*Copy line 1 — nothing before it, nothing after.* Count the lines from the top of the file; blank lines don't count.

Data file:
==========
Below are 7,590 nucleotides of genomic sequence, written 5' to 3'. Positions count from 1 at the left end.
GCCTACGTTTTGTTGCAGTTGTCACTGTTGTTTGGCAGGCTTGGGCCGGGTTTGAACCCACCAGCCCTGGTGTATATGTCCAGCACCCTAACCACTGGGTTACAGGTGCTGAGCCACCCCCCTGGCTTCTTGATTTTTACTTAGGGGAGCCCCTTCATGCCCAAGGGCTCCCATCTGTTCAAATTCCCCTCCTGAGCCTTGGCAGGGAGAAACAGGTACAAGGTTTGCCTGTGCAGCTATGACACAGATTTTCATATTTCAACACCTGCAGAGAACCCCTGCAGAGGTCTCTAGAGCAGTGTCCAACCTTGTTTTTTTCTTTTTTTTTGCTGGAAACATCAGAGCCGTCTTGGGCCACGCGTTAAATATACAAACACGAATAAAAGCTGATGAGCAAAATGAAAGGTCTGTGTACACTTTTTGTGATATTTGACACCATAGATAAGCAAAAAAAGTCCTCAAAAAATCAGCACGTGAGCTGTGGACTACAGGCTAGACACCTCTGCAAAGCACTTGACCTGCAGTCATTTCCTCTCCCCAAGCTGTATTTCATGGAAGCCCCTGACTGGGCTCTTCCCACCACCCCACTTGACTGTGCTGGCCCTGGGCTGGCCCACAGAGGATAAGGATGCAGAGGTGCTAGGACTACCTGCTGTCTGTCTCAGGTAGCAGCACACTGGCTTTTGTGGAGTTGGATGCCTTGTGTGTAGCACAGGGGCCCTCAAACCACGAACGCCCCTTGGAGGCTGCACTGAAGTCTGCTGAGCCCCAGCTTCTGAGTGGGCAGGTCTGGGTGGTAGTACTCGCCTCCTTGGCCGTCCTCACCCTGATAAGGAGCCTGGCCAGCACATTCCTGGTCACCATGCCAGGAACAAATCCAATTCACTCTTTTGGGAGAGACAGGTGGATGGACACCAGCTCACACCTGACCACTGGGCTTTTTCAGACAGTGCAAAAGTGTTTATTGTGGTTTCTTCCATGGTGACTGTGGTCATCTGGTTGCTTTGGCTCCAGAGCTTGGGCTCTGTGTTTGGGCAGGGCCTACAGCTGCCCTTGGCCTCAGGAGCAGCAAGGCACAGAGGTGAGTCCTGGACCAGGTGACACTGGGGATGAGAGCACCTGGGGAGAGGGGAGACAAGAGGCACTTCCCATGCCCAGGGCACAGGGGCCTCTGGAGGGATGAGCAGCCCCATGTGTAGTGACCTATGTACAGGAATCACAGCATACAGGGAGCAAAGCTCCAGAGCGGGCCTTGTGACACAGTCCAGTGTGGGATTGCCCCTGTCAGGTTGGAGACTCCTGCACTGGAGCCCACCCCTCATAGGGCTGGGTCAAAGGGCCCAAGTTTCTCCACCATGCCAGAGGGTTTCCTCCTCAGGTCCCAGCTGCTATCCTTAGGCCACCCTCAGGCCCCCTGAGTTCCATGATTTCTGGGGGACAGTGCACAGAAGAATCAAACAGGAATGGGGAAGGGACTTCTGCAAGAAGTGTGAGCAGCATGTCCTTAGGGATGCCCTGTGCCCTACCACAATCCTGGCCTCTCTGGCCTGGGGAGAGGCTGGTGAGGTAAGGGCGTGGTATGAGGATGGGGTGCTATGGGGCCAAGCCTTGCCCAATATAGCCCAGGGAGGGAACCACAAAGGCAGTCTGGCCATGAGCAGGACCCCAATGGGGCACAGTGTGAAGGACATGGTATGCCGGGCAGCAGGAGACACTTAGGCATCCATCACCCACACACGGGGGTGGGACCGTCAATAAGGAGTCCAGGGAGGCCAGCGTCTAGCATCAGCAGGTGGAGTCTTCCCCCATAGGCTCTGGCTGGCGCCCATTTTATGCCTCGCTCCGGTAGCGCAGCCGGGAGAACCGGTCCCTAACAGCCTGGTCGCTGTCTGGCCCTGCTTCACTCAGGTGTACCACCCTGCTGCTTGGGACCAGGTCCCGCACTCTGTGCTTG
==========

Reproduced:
Below are 7,590 nucleotides of genomic sequence, written 5' to 3'. Positions count from 1 at the left end.